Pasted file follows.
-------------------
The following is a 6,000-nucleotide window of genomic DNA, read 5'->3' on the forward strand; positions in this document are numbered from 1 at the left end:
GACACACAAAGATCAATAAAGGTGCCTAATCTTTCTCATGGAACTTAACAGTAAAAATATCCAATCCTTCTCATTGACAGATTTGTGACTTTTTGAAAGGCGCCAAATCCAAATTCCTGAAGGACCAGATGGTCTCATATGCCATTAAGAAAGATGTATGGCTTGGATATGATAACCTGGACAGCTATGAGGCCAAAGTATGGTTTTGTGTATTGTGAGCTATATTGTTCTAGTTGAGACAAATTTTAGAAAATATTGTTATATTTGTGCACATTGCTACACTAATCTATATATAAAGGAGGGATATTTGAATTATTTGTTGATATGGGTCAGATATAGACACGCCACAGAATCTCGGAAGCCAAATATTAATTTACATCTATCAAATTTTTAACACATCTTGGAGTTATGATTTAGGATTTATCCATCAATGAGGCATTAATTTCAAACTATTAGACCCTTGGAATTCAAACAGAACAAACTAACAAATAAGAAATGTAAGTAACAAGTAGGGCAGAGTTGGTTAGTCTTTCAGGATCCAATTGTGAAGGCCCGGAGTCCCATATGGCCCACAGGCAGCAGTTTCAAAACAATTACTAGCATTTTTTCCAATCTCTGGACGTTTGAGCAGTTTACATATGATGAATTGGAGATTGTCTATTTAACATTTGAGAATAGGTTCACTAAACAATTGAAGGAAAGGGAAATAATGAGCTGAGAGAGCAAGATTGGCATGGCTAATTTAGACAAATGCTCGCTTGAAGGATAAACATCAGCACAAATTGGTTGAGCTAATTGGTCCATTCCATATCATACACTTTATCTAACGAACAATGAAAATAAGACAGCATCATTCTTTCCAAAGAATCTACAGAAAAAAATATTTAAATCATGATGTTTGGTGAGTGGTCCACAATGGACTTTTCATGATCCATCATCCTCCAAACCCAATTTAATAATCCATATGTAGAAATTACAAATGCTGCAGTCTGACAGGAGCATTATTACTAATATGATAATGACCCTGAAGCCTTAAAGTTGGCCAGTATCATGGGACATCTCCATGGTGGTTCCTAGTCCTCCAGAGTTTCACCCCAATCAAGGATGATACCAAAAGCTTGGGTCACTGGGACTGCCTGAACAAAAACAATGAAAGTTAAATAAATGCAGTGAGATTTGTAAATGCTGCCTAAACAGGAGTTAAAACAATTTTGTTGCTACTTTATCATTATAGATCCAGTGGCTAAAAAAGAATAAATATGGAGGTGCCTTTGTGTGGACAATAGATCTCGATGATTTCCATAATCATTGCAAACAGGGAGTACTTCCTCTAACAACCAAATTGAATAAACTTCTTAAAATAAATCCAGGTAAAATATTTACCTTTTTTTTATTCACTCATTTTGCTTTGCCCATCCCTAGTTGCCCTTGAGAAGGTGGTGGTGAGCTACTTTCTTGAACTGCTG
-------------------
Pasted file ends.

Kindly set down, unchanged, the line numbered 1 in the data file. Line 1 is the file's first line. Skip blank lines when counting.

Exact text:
The following is a 6,000-nucleotide window of genomic DNA, read 5'->3' on the forward strand; positions in this document are numbered from 1 at the left end: